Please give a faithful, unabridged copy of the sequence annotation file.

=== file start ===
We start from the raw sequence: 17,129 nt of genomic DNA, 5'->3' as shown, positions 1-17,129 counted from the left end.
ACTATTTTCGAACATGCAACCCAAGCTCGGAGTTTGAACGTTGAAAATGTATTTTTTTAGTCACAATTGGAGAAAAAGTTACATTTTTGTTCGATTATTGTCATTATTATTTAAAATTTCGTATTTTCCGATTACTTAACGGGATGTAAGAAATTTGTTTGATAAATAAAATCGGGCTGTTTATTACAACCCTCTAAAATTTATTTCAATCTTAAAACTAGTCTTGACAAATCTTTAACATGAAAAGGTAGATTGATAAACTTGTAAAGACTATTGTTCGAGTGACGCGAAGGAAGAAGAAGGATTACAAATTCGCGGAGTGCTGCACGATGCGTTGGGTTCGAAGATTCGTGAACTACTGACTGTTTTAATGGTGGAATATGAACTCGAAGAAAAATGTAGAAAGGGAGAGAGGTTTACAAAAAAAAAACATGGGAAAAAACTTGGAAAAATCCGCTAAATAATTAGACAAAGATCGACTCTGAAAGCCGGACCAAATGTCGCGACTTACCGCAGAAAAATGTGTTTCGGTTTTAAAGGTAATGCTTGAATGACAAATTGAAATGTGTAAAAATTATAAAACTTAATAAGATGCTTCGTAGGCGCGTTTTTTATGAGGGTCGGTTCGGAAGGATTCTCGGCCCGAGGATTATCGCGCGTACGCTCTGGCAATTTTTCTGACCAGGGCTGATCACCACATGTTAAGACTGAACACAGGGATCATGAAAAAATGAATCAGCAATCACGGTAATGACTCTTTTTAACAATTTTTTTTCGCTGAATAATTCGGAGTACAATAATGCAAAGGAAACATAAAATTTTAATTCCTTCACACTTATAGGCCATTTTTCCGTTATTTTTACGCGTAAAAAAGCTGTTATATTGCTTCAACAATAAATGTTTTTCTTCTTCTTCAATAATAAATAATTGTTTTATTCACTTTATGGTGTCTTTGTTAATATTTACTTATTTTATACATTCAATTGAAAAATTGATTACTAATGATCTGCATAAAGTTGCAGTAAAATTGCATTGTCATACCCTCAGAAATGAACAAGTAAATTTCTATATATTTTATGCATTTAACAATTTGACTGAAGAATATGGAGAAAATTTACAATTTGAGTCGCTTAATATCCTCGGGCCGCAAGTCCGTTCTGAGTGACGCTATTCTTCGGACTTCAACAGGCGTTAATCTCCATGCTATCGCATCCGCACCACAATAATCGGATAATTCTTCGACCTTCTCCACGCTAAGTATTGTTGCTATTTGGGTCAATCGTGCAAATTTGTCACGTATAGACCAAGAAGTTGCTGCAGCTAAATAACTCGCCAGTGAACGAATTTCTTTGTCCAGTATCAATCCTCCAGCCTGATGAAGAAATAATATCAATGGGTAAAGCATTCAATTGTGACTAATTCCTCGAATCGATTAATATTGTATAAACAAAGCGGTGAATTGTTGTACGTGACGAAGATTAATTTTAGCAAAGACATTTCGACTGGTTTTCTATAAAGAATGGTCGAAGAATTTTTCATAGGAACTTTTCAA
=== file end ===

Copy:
We start from the raw sequence: 17,129 nt of genomic DNA, 5'->3' as shown, positions 1-17,129 counted from the left end.
ACTATTTTCGAACATGCAACCCAAGCTCGGAGTTTGAACGTTGAAAATGTATTTTTTTAGTCACAATTGGAGAAAAAGTTACATTTTTGTTCGATTATTGTCATTATTATTTAAAATTTCGTATTTTCCGATTACTTAACGGGATGTAAGAAATTTGTTTGATAAATAAAATCGGGCTGTTTATTACAACCCTCTAAAATTTATTTCAATCTTAAAACTAGTCTTGACAAATCTTTAACATGAAAAGGTAGATTGATAAACTTGTAAAGACTATTGTTCGAGTGACGCGAAGGAAGAAGAAGGATTACAAATTCGCGGAGTGCTGCACGATGCGTTGGGTTCGAAGATTCGTGAACTACTGACTGTTTTAATGGTGGAATATGAACTCGAAGAAAAATGTAGAAAGGGAGAGAGGTTTACAAAAAAAAAACATGGGAAAAAACTTGGAAAAATCCGCTAAATAATTAGACAAAGATCGACTCTGAAAGCCGGACCAAATGTCGCGACTTACCGCAGAAAAATGTGTTTCGGTTTTAAAGGTAATGCTTGAATGACAAATTGAAATGTGTAAAAATTATAAAACTTAATAAGATGCTTCGTAGGCGCGTTTTTTATGAGGGTCGGTTCGGAAGGATTCTCGGCCCGAGGATTATCGCGCGTACGCTCTGGCAATTTTTCTGACCAGGGCTGATCACCACATGTTAAGACTGAACACAGGGATCATGAAAAAATGAATCAGCAATCACGGTAATGACTCTTTTTAACAATTTTTTTTCGCTGAATAATTCGGAGTACAATAATGCAAAGGAAACATAAAATTTTAATTCCTTCACACTTATAGGCCATTTTTCCGTTATTTTTACGCGTAAAAAAGCTGTTATATTGCTTCAACAATAAATGTTTTTCTTCTTCTTCAATAATAAATAATTGTTTTATTCACTTTATGGTGTCTTTGTTAATATTTACTTATTTTATACATTCAATTGAAAAATTGATTACTAATGATCTGCATAAAGTTGCAGTAAAATTGCATTGTCATACCCTCAGAAATGAACAAGTAAATTTCTATATATTTTATGCATTTAACAATTTGACTGAAGAATATGGAGAAAATTTACAATTTGAGTCGCTTAATATCCTCGGGCCGCAAGTCCGTTCTGAGTGACGCTATTCTTCGGACTTCAACAGGCGTTAATCTCCATGCTATCGCATCCGCACCACAATAATCGGATAATTCTTCGACCTTCTCCACGCTAAGTATTGTTGCTATTTGGGTCAATCGTGCAAATTTGTCACGTATAGACCAAGAAGTTGCTGCAGCTAAATAACTCGCCAGTGAACGAATTTCTTTGTCCAGTATCAATCCTCCAGCCTGATGAAGAAATAATATCAATGGGTAAAGCATTCAATTGTGACTAATTCCTCGAATCGATTAATATTGTATAAACAAAGCGGTGAATTGTTGTACGTGACGAAGATTAATTTTAGCAAAGACATTTCGACTGGTTTTCTATAAAGAATGGTCGAAGAATTTTTCATAGGAACTTTTCAA